Sometimes, it seems that what we are told something is good for us one day, and is then said to be bad for us the next day. This can make it difficult to decide exactly what we should be doing to keep ourselves in the best possible health.
Your teeth are subject to a lot of wear throughout your lifetime and you want to keep them strong and healthy. A question we are asked frequently at Dental Health Associates is whether or not sugar-free products are healthy for your teeth. Today, we will discuss some of the most popular items on the market and see if they will indeed keep your teeth healthy.
Drinks that contain artificial sweeteners can help keep your sugar intake low, but it has been determined that artificial sweeteners are just as likely to contain chemicals that soften the enamel on your teeth. As the enamel softens, it can be brushed away easily, exposing the inner layer of your teeth and causing cavities. At DHA, we suggest you stick with plain water or milk if you want to keep your teeth strong and healthy. If you do enjoy an occasional soda – diet or regular – be sure to brush your teeth soon after!
Stores everywhere have been adding more and more sugar-free candy to their shelves. These are another product that may appear healthier at first, but you have to be careful what types you consume. Candies that are flavored with things like citric acid can cause damage to your teeth. Sticky and chewy candies, even though they don’t contain sugar, can leave residue between teeth that is difficult to clean. Try to avoid hard candy, lollipops and caramels whenever possible. If you do feel the need to indulge, stick with flavors that are not acidic in nature.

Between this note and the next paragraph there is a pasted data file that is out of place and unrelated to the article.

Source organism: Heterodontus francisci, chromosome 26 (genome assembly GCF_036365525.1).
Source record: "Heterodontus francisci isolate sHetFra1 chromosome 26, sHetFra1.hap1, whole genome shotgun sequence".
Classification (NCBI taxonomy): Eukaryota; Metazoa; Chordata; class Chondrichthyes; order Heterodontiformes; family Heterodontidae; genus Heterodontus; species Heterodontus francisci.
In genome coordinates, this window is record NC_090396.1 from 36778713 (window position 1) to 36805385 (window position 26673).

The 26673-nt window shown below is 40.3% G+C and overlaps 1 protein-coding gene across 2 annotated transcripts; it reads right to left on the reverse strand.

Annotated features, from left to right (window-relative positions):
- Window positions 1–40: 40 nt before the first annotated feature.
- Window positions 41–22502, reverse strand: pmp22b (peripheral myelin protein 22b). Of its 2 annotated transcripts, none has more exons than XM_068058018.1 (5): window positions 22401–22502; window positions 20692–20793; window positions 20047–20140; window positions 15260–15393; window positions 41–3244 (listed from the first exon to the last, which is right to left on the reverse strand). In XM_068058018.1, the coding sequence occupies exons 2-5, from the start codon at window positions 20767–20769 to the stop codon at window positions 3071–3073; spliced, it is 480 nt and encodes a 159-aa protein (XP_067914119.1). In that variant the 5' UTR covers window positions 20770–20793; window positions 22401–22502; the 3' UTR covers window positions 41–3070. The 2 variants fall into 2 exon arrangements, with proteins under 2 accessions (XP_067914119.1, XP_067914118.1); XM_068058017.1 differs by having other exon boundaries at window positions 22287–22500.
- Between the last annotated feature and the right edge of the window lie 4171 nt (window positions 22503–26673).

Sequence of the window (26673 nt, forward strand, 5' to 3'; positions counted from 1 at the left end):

Chewing sugar-free gum can actually be beneficial to your teeth, especially if you are unable to brush and floss after a meal. That said, some artificial sweeteners are better than others. The sweetener, Xylitol, has been proven in studies to help reduce tooth decay better than any other sweetener.
Whether your gum contains Xylitol or not, chewing gum still helps to rinse acidic foods from the surface of your teeth, keeping the acid from eating away at the enamel. Chewing gum also increases the saliva production in your mouth, further washing away food residue.
Keep in mind that gum chewing can be very hard on the jaw joint – the Temporomandibular Joint – so don’t chew gum too often or if your jaw becomes sore. Chewing sugar-free gum right after a meal, however, can improve your dental health and help prevent cavities.
For Better or Worse
Not all artificial sweeteners are harmful to your teeth. Flavors like mint and chocolate candies don’t contain the same acidic quality as fruit-flavored products do. By staying away from anything fruit flavored or sour, you reduce your chances of causing tooth erosion from these products.
Chewy, sticky or slow-dissolving hard candies are also better left alone. All of these can linger in your mouth, slowly dissolving the enamel and causing nerves to become exposed as cavities develop.
In the end, it is more a matter of moderation rather than whether or not you choose an artificially-sweetened product over one containing sugar. If you regularly practice good oral hygiene, a glass of a carbonated beverage here or a piece of butterscotch candy there won’t cause immediate damage to your teeth. It is when you use these products on a regular basis that the damage is most likely to occur.
Whenever possible, we recommend our patients opt for non-acidic fruits and vegetables as snacks and save the sweets for special occasions.
Dental Health Associates
Whether you use sugar-free products or not, the most important thing you can do to make sure your teeth stay healthy and strong is to brush and floss regularly and have your teeth professionally cleaned twice a year. Doing this will keep your teeth white and your smile bright. Schedule an appointment online today with one of the Dental Health Associates offices near you. We’re conveniently located in several clinics throughout Dane County, providing affordable dental checkups near Monona, Shorewood Hills, Downtown Madison, and beyond.